Syrup Confusion: Grading Kit Gets It Wrong
Strafford — Vermont became the first state to begin implementing a new international maple syrup grading system this winter, but the rollout wasn’t sweet for everyone.
Strafford sugar maker Phil Coburn lamented a mistake with t he USDA-approved maple syrup grading kit provided to sugar makers, noting that his favorite grade of syrup was too close to translucent to be visible on pancakes.
“Can’t see the Fancy this year on them,” he said in an interview by phone Thursday. “It’s too light!”
The kit, supplied by the state’s Agency of Agriculture through the Vermont Maple Sugar Makers Association, included a sample for the highest grade of syrup, now know as Grade A: Golden Color with Delicate Taste, which was too light.
A maple syrup grading kit consists of a vial for each grade. As they label their syrup, sugar makers compare the color of their product to the vials in the kit, providing consistency for consumers.
State officials did not realize the Golden Color sample in the maple syrup grading kit they consulted in preparing color samples this winter was too light until kits were distributed to maple syrup producers, said Consumer Protection Chief Henry Marckres of the Vermont Agency of Agriculture.
He said the USDA relied on Tintometer Ltd., based in the United Kingdom, to manufacture the kit this year. He said in the future the USDA is planning to make its own color samples.
For 2014, however, Marckres said he instructed sugar makers to rely on last year’s color sample for Fancy — the highest grade under the outgoing system — instead.
“It was all we had,” he said.
The temporary kits can last for up to three years if stored in cool, dark places, said Marckres.
Marckres said both retail and bulk market prices are the same for the three top marks on the new grading system: Golden, Amber and Dark.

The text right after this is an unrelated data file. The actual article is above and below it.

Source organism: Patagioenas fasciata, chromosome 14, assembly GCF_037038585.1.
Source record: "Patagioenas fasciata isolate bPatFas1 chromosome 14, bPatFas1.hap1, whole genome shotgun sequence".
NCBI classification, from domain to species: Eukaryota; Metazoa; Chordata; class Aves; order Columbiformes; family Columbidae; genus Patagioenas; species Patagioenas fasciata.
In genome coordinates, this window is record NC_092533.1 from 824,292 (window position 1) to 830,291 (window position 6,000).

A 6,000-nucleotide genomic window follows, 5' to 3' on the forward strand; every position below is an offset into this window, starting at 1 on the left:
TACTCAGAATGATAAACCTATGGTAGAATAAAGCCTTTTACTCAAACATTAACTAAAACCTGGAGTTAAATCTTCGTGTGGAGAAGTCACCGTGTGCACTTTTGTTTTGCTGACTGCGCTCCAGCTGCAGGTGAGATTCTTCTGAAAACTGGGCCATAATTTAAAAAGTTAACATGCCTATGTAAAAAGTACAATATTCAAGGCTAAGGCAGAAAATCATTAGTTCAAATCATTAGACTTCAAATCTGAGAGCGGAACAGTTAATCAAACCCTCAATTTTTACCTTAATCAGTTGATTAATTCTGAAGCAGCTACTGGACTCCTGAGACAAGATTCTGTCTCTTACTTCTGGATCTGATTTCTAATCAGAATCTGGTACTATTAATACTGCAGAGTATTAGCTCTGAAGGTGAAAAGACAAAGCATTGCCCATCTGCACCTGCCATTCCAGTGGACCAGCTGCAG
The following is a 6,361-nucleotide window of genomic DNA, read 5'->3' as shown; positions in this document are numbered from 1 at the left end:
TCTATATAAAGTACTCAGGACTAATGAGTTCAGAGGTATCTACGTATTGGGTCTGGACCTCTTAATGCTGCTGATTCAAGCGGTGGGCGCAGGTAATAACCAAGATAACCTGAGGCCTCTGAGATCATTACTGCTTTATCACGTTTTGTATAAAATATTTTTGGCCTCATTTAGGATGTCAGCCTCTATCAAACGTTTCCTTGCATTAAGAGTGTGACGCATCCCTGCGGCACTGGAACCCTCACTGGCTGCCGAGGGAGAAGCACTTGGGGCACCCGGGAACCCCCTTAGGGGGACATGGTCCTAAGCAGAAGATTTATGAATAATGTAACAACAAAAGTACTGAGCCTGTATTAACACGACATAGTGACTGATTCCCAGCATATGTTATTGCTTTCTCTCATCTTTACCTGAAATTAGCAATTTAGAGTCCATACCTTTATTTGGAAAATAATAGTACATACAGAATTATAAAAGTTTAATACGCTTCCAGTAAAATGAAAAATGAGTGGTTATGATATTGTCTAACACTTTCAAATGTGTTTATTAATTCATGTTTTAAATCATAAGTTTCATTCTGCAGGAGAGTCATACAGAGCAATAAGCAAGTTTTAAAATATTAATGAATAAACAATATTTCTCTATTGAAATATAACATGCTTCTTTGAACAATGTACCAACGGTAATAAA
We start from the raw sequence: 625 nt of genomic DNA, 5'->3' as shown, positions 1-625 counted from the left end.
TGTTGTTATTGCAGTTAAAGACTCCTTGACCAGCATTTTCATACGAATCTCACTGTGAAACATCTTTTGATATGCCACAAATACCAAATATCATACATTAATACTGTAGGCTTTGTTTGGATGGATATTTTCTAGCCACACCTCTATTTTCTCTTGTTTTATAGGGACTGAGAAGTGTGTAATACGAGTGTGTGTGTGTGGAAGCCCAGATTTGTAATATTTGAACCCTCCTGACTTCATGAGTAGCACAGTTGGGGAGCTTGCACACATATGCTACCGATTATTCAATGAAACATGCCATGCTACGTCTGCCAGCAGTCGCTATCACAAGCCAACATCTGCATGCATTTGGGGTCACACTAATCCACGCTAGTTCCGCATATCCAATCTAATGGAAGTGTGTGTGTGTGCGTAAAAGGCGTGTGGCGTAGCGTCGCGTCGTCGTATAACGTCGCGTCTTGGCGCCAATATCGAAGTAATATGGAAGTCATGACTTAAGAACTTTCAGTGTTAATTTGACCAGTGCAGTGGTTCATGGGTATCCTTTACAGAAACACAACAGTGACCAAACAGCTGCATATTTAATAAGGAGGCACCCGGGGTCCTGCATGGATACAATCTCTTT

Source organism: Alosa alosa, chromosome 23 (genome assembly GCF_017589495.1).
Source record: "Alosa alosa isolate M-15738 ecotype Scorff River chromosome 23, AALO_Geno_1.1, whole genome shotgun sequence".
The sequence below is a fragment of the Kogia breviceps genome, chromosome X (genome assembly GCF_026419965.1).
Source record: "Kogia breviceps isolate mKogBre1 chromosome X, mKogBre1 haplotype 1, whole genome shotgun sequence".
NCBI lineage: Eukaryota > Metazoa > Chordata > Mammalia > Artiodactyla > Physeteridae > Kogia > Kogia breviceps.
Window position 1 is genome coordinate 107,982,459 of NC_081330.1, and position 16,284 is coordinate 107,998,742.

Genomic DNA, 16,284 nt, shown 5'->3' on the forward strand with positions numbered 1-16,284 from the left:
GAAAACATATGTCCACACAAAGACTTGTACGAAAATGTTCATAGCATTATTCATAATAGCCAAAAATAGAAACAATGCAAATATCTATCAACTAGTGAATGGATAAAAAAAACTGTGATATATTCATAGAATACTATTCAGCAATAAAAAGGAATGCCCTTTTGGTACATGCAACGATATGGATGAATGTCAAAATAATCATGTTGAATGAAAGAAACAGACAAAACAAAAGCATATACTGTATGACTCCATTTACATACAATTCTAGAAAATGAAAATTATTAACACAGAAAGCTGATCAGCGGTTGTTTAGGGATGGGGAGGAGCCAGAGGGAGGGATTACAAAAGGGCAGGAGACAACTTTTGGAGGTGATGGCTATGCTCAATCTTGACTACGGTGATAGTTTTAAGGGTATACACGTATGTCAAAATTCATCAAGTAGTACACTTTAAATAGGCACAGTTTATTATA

“Money-wise I don’t think it hurt anybody at all,” he said.
Marckres said the mix-up was “unfortunate,” but that the sample will be corrected by next year.
Switching to the International Maple Syrup Institute’s new grading system, which eliminates Grade B and uses color and flavor descriptors to identify four grades instead of five, was optional this year.
Orange County Sugar Makers Association President Roger Palmer said, “most everybody went by the old kit.”
Producers who sell the product out of state will be required to switch to the new grading system beginning in 2015, while in-state vendors will have until 2017, according to the Agency of Agriculture’s rules.
Palmer, who sets up the maple exhibit at the Tunbridge World’s Fair, also indicated that overemphasizing the light color for Golden or Fancy might not be a bad thing. He said he encourages producers to grade their syrup conservatively, so that if it looks a little dark it would be classified as Amber, not Golden.
Conservative grading is necessary because syrup’s color degrades over time, he said.
Palmer said one of the most common reasons a syrup will lose out at the fair is because a producer has categorized it incorrectly.
He said that during this year’s season most producers made Medium Amber, now known as Amber Color with Rich Taste.
Palmer expressed a personal preference for Dark Amber, now known as Dark with Robust Taste. He said it makes better candy than lighter grades.
Jeff Luce, co-owner of Sugarbush Farm in Woodstock, said he harvested more dark syrup this year than average. He wasn’t complaining.
There is “a strong market for all grades in Vermont,” said Luce. “We still don’t have enough product to match desires for Vermont maple syrup.”
Luce said he was unaffected by the sample mix-up as he is using up old grade stickers.
Diana Wright and Steve Hoffman of Winter Ridge Farm in Thetford produced 24 gallons of syrup this year — “about half of what a super year would be,” said Hoffman.
The couple said that because of their small scale they don’t worry about grading their syrup.
Instead, Wright said they package most of their syrup in glass containers and customers “tell us if they like it on the lighter or darker side.”
Hoffman expressed a preference for the “mapley flavor” of Fancy (or Golden), while Wright said she likes her yogurt-topping sweet stuff dark.
“A lot of people have different opinions,” said Hoffman.
New Hampshire has not adopted the new maple grading system yet, but Agricultural Inspector Vickie Smith with the state’s Department of Agriculture said officials are developing new rules, similar to Vermont’s.
Smith said New Hampshire is eying a January 1, 2015 implementation date and noted that the aim is to “get everyone on board.”
Nora Doyle-Burr can be reached at email@example.com or 603-727-3213.